Effective Communication Strategies

Communication throughout nursing practice requires an effective understanding of the different elements that support idea sharing and positive outcomes. To be specific, “The main intention of communication and interaction in the health setting is to influence the patient’s health status or state of well-being… The process of communication is often described with a phase model; communication often happens during other interventions and tasks. In general, influencing factors can be organized into the categories of provider variables, patient variables, environmental and situational variables” (Fleischer, 2009). From this perspective, it is important to demonstrate that nursing communication strategies are dependent on specific models and indicators that are grounded in other experiences to ensure that patient care experiences and interactions are not compromised (Fleischer, 2009). At the same time, it is important to identify the specific phases of communication that are common in nursing practice in order to accomplish the needs of patient care and treatment in different ways to improve patient wellbeing (Fleischer, 2009).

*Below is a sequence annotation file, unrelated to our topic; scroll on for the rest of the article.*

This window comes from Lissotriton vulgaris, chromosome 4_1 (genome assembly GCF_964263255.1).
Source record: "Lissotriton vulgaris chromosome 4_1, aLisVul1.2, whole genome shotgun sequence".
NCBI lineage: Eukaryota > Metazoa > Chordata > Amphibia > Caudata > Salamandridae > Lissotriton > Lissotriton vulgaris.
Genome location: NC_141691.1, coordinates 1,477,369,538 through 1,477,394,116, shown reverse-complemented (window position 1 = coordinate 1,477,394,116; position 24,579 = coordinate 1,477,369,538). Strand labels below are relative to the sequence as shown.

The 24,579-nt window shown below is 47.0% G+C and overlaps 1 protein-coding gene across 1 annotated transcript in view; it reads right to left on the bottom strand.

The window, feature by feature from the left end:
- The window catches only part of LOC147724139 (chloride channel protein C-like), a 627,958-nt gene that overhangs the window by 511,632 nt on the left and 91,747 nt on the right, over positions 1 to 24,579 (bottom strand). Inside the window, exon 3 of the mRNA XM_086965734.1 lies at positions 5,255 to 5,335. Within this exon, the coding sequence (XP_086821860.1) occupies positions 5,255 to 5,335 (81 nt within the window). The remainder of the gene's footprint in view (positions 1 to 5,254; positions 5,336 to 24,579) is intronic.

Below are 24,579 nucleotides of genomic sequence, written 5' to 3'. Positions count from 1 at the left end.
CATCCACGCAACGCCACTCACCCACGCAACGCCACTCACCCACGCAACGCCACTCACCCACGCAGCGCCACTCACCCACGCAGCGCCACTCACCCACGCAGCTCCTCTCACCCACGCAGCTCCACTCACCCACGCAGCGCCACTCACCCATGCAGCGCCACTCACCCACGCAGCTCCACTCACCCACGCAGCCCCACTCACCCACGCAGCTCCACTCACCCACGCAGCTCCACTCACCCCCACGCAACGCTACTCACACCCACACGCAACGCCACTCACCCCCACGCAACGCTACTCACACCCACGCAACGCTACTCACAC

Many different communication strategies are available to nurses to enable communication to be effective in their associations with other nurses and with patients. Therefore, one strategy to consider is collaborative communication, whereby “Collaborative communication and teamwork are essential elements for quality care and patient safety. Adverse patient occurrences are an extremely common outcome of communication failures…Although improving communication has been included as a Joint Commission’s National Patient Safety Goal for hospitals since 2003, in 2006, handoff communications were included as a specific communication subset” (Beckett and Kipnis, 2009). Under these conditions, it is expected that effective nursing care and treatment will be achieved through the continued efforts by nurses and nurse leaders to exercise effective communication at all times and to demonstrate the importance of collaborative communication in supporting all aspects of patient care at all times (Beckett and Kipnis, 2009). In particular, situations involving handoffs of patients to the next shift are particularly important in demonstrating that nurses are capable of handling communication in an effective manner (Beckett and Kipnis, 2009). These efforts are also important because they convey the importance of specific needs and challenges that patients face when nurses are unable to communicate effectively with their colleagues and with patients (Beckett and Kipnis, 2009). For many organizations, the basic task of shifting communication styles is important because it provides significant evidence that there are improvements in patient communication by nurses once these strategies are rolled out (Beckett and Kipnis, 2009). Therefore, it is important to identify the strategies that are likely to be most effective in this process and to ensure that they are executed as best as possible in nursing settings and across all population group (Beckett and Kipnis, 2009). This practice is essential to the discovery of new ideas and techniques to demonstrate the successful impact of patient care and treatment in a manner that is consistent with nurse professionalism and strength (Beckett and Kipnis, 2009).